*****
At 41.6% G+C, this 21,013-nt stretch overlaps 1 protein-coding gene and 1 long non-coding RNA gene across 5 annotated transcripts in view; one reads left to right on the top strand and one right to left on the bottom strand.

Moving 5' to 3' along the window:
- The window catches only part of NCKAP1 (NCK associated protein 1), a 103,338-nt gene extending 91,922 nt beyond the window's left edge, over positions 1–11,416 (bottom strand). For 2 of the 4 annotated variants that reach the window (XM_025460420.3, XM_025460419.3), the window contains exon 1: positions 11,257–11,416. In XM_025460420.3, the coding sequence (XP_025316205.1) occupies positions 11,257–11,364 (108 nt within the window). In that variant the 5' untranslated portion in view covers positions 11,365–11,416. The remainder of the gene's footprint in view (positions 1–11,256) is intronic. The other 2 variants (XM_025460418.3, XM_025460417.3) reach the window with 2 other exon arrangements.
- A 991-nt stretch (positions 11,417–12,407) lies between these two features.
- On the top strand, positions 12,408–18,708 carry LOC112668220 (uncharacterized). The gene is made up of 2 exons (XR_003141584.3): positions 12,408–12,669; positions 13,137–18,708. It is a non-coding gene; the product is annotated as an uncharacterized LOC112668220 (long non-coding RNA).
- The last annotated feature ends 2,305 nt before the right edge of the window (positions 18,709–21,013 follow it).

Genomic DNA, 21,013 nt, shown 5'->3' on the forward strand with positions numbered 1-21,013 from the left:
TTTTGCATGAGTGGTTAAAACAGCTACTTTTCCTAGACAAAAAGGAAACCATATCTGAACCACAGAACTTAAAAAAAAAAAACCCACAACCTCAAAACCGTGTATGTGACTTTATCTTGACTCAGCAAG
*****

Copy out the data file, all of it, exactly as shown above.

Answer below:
At 41.6% G+C, this 21,013-nt stretch overlaps 1 protein-coding gene and 1 long non-coding RNA gene across 5 annotated transcripts in view; one reads left to right on the top strand and one right to left on the bottom strand.

Moving 5' to 3' along the window:
- The window catches only part of NCKAP1 (NCK associated protein 1), a 103,338-nt gene extending 91,922 nt beyond the window's left edge, over positions 1–11,416 (bottom strand). For 2 of the 4 annotated variants that reach the window (XM_025460420.3, XM_025460419.3), the window contains exon 1: positions 11,257–11,416. In XM_025460420.3, the coding sequence (XP_025316205.1) occupies positions 11,257–11,364 (108 nt within the window). In that variant the 5' untranslated portion in view covers positions 11,365–11,416. The remainder of the gene's footprint in view (positions 1–11,256) is intronic. The other 2 variants (XM_025460418.3, XM_025460417.3) reach the window with 2 other exon arrangements.
- A 991-nt stretch (positions 11,417–12,407) lies between these two features.
- On the top strand, positions 12,408–18,708 carry LOC112668220 (uncharacterized). The gene is made up of 2 exons (XR_003141584.3): positions 12,408–12,669; positions 13,137–18,708. It is a non-coding gene; the product is annotated as an uncharacterized LOC112668220 (long non-coding RNA).
- The last annotated feature ends 2,305 nt before the right edge of the window (positions 18,709–21,013 follow it).

Genomic DNA, 21,013 nt, shown 5'->3' on the forward strand with positions numbered 1-21,013 from the left:
TTTTGCATGAGTGGTTAAAACAGCTACTTTTCCTAGACAAAAAGGAAACCATATCTGAACCACAGAACTTAAAAAAAAAAAACCCACAACCTCAAAACCGTGTATGTGACTTTATCTTGACTCAGCAAG